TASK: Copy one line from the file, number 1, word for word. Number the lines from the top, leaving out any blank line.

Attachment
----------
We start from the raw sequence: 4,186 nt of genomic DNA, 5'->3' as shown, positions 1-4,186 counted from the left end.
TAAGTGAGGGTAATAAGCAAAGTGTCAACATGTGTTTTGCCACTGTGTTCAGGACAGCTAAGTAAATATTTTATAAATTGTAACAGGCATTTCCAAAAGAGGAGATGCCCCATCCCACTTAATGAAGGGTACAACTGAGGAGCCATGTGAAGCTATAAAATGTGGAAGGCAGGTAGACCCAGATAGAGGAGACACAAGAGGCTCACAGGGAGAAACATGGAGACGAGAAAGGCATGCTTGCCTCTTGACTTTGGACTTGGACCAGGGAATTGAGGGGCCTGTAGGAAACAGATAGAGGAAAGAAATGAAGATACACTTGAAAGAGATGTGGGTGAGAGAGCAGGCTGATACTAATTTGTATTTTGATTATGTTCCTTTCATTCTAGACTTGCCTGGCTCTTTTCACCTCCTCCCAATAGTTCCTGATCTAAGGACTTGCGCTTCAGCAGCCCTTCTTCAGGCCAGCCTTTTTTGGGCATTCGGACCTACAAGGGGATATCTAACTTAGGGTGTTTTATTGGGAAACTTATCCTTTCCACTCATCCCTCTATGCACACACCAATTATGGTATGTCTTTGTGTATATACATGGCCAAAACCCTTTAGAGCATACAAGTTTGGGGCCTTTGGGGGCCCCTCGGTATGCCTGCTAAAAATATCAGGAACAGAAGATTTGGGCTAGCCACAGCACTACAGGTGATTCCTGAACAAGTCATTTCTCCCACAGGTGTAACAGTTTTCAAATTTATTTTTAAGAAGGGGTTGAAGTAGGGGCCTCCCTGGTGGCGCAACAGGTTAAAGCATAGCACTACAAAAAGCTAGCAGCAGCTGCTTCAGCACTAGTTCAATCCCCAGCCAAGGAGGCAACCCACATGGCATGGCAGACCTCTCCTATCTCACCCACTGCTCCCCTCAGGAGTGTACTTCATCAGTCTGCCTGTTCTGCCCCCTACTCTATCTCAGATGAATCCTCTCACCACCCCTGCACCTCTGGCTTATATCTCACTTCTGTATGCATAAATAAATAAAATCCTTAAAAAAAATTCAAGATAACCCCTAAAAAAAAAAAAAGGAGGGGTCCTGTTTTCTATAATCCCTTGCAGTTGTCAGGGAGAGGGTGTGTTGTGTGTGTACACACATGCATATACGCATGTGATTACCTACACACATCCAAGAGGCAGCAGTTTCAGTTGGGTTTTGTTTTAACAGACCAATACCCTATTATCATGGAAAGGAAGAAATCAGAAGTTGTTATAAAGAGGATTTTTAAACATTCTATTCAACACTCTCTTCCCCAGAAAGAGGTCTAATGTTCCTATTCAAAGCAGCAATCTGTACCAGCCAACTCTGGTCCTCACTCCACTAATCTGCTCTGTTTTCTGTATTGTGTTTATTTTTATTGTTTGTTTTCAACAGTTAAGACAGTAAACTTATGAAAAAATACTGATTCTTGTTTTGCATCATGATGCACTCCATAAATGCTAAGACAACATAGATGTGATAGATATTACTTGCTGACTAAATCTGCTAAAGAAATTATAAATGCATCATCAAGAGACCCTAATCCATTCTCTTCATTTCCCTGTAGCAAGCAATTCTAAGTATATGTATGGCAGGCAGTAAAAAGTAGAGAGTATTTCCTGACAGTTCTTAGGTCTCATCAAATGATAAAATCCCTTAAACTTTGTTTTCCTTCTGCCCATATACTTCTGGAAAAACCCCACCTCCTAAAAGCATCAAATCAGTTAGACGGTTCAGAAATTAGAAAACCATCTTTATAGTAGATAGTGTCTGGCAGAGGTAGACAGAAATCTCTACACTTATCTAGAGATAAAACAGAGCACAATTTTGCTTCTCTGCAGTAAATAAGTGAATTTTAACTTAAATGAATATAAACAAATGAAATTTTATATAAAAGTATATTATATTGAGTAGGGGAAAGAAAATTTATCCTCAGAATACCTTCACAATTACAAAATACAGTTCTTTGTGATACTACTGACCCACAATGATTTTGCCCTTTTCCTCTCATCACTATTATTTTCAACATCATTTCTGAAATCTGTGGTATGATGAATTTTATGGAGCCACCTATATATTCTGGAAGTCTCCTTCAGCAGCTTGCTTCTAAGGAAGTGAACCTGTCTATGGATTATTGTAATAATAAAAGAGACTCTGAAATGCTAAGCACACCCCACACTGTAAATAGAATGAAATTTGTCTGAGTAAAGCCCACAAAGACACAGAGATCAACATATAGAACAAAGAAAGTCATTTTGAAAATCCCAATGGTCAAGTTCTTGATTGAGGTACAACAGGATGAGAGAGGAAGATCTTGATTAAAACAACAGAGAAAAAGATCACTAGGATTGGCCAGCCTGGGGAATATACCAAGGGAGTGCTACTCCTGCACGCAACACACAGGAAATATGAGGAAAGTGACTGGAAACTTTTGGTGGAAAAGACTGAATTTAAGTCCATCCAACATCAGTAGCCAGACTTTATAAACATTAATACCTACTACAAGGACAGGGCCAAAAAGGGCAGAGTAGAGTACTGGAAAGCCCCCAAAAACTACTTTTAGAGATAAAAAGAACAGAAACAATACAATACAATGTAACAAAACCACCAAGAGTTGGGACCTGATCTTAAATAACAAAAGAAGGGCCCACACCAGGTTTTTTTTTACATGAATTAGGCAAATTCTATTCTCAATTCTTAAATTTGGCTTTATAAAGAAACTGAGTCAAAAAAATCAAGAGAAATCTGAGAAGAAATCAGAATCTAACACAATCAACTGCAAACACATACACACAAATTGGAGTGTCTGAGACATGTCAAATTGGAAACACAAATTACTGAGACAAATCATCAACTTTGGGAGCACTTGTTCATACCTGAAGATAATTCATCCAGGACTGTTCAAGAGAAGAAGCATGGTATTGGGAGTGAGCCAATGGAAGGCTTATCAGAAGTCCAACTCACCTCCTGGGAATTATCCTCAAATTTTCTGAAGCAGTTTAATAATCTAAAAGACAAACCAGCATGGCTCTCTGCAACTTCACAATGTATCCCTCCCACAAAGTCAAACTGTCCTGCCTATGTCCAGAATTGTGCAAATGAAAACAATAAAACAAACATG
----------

We start from the raw sequence: 4,186 nt of genomic DNA, 5'->3' as shown, positions 1-4,186 counted from the left end.